08_Lib_No17_274

Managing a digital archiving project at the University of the West Indies Library: a case study

Frances Salmon, frances.salmon@uwimona.edu.jm

Maureen Kerr-Campbell, maureen.kerrcampbell@uwimona.edu.jm

Paulette A Kerr, paulette.kerr@uwimona.edu.jm

University of the West Indies, Mona

Libellarium, IX, 2 (2016): 95 – 107.

UDK: 004.422.63:004.822: 027.7(729.2)=111

DOI: http://dx.doi.org/10.15291/libellarium.v9i2.2

Professional paper

Abstract

Digital archiving presents a ready solution to the problem of hidden special collections. The availability of information and communication technology solutions provide libraries, archives and museums with a way forward. However, cost constraints present a real challenge to institutions, especially in the developing world where digitization projects must compete for scarce resources with many other pressing services. In the competition for resources special collections sometimes play second fiddle to immediate services, for example user facilities.

The Library of the University of the West Indies (UWI), Mona, faced with limited and declining financial resources, yet recognizing the value of its growing but hidden special collections especially to scholarship at the university, as well as to the cultural and historical significance of the Caribbean region, sought cost-effective and innovative solutions to address the situation and to go ‘global’ with these collections.

This paper uses a case study approach and details the strategies employed by a team at the University of the West Indies, Mona Library, including the acquisition of equipment, selection of collections to be included, and digitization of thirty collections of varied formats as well as deliberate collaborative initiatives at training of staff to ensure sustainability. It discusses challenges in the on-going process, and complications alluded to by Prochaska (2009) especially those of legal issues, politics, ownership, and values involved in stewardship of the collections. The paper posits solutions against a background of scarce resources as well as opportunities for far reaching and effective services.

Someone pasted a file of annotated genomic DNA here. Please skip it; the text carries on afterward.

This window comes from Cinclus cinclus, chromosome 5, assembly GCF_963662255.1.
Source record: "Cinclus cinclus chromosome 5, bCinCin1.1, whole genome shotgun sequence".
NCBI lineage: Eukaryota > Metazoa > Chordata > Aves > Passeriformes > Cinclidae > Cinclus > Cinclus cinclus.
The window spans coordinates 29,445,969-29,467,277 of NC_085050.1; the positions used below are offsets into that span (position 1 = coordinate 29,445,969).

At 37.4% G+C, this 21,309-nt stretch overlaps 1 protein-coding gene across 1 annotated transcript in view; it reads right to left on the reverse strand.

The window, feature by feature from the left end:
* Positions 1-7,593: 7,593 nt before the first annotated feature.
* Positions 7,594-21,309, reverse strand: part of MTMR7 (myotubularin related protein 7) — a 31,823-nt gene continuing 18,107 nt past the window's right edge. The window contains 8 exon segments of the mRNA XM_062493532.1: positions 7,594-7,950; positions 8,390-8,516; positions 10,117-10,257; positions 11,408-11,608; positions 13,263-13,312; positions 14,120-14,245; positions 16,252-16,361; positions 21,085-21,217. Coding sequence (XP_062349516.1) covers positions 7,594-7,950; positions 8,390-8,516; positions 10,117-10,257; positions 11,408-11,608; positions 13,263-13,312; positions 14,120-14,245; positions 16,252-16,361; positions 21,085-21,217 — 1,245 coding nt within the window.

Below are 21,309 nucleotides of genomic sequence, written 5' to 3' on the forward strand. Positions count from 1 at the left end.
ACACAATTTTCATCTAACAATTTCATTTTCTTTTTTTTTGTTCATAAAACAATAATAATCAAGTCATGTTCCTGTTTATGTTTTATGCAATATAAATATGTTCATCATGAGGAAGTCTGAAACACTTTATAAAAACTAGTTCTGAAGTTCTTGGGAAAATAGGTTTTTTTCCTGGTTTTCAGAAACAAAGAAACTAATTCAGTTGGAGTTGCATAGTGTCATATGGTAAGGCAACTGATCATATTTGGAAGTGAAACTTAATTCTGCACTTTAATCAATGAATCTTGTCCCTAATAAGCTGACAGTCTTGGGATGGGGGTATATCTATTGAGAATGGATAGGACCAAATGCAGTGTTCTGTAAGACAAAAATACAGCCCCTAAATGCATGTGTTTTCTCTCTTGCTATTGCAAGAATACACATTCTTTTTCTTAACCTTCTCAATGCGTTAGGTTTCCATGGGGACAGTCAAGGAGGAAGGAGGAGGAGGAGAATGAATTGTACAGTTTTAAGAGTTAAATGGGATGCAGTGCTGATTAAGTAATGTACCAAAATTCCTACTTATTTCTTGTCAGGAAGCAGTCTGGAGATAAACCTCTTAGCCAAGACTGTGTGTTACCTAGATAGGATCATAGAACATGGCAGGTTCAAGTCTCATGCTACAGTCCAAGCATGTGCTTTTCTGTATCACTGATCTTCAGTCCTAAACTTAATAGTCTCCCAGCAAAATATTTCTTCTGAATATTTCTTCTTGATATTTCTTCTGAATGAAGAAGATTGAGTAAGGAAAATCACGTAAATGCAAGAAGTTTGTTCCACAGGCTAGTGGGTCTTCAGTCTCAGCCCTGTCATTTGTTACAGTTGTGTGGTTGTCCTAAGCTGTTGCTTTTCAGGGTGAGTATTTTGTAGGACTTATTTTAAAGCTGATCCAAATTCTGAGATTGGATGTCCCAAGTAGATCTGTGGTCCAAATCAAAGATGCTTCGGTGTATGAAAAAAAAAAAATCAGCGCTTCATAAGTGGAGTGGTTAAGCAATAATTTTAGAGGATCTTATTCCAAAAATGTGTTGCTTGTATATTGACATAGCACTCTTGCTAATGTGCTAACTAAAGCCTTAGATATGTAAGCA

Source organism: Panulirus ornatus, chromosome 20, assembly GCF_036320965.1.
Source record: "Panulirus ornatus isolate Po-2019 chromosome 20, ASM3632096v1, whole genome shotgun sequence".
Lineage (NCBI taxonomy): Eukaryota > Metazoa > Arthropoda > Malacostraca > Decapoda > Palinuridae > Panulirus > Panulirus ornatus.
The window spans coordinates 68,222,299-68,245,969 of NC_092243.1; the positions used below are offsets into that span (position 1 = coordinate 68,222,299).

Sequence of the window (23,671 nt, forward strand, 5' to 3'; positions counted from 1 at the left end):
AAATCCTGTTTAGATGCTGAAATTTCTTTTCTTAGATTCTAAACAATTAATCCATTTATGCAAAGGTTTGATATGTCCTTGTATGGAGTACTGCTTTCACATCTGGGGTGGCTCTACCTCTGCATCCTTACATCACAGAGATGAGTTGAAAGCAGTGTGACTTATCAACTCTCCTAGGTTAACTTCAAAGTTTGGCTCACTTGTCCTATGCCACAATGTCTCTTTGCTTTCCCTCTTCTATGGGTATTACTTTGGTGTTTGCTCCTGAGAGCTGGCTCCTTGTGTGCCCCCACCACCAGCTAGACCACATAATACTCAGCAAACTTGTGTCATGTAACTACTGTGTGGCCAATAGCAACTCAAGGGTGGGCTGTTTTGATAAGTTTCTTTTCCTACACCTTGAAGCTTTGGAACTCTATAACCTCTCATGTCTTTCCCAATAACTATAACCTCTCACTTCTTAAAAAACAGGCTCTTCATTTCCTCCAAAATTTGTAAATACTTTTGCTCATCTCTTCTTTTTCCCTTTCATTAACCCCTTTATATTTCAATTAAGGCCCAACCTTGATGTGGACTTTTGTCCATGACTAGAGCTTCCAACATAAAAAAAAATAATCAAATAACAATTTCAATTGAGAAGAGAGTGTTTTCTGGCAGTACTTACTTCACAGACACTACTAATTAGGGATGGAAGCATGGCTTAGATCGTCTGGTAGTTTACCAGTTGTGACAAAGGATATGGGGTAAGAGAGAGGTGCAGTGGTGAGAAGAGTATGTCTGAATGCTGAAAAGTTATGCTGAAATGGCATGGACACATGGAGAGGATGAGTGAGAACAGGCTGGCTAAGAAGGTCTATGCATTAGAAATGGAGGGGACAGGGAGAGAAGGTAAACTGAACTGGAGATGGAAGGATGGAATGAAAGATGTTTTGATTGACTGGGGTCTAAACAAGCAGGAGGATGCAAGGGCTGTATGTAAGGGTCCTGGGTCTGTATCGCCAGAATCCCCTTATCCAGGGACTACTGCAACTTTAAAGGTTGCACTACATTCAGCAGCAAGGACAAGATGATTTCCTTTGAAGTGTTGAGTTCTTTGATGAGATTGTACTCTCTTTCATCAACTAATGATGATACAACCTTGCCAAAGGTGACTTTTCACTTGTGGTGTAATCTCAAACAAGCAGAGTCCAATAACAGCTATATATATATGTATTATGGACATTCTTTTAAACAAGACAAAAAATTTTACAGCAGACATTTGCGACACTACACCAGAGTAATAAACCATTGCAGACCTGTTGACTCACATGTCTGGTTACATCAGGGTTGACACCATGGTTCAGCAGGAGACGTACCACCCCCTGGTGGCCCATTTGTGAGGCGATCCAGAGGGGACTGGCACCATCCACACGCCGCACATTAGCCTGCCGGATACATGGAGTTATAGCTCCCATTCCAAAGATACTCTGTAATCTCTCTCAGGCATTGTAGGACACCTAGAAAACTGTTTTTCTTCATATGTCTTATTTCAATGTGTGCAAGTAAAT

KEYWORDS: digitization, special collections, University of the West Indies Mona, digital curation, hidden collections

Introduction

In supporting the contribution of special collections to the parent organization in academia, Daigle (2012) has recognized the symbiotic relationship between these collections and the libraries or parent organizations to which they are affiliated. He posits the view that as services in the parent organization become more dependent on technology, patrons’ expectations for the special collections to provide equivalent services mount. As born digital and other digital services are provided, special collections have been pushed toward providing digital services to fulfil the now common “anywhere, anytime” expectations of researchers. These special collections add to the prestige of their parent organization as well as support the research needs of its scholars but are in danger of disappearing if they do not join the digital domain (Navarro 2015). Consequently, the preservation of these unique collections must also mirror the services provided by the general collections to which they are attached. As academic libraries become more digital, the demands for special collections to be digitized becomes more urgent.

Digitization has been advanced as the solution to challenges faced by special collections librarians because it allows ease of access and reduces excessive handling placed on fragile and valuable documents (Erway 2010). It also permits preservation of documents in different formats such as sound and video which would normally require playback equipment, some of which are themselves facing obsolescence. Access to the Internet allows the possibility of providing remote access thus facilitating research. The ability to provide access to varied formats is proffered as a benefit as audio visuals, the source of a great deal of information for oral cultures, like those of the Caribbean, can also be integrated into research collections. Prochaska refers to the “dizzying possibilities “(13) that digitization presents to special librarians. Obeidat and Genoni (2010) discuss this challenge for developing countries in raising the question of the digital divide. The countries of the Caribbean are classified as transitional, that is they are not seen as being deprived and so may be expected to display a level of technological development. Obeidat and Genoni suggest that libraries in academia in developing countries are possible catalysts in bridging the digital divide (385). However, for some libraries which lack the expertise and wherewithal to pursue these possibilities digitization represents a further frustration. The requirements for digitization facilities include expensive equipment and software as well as staff with capabilities to undertake the project.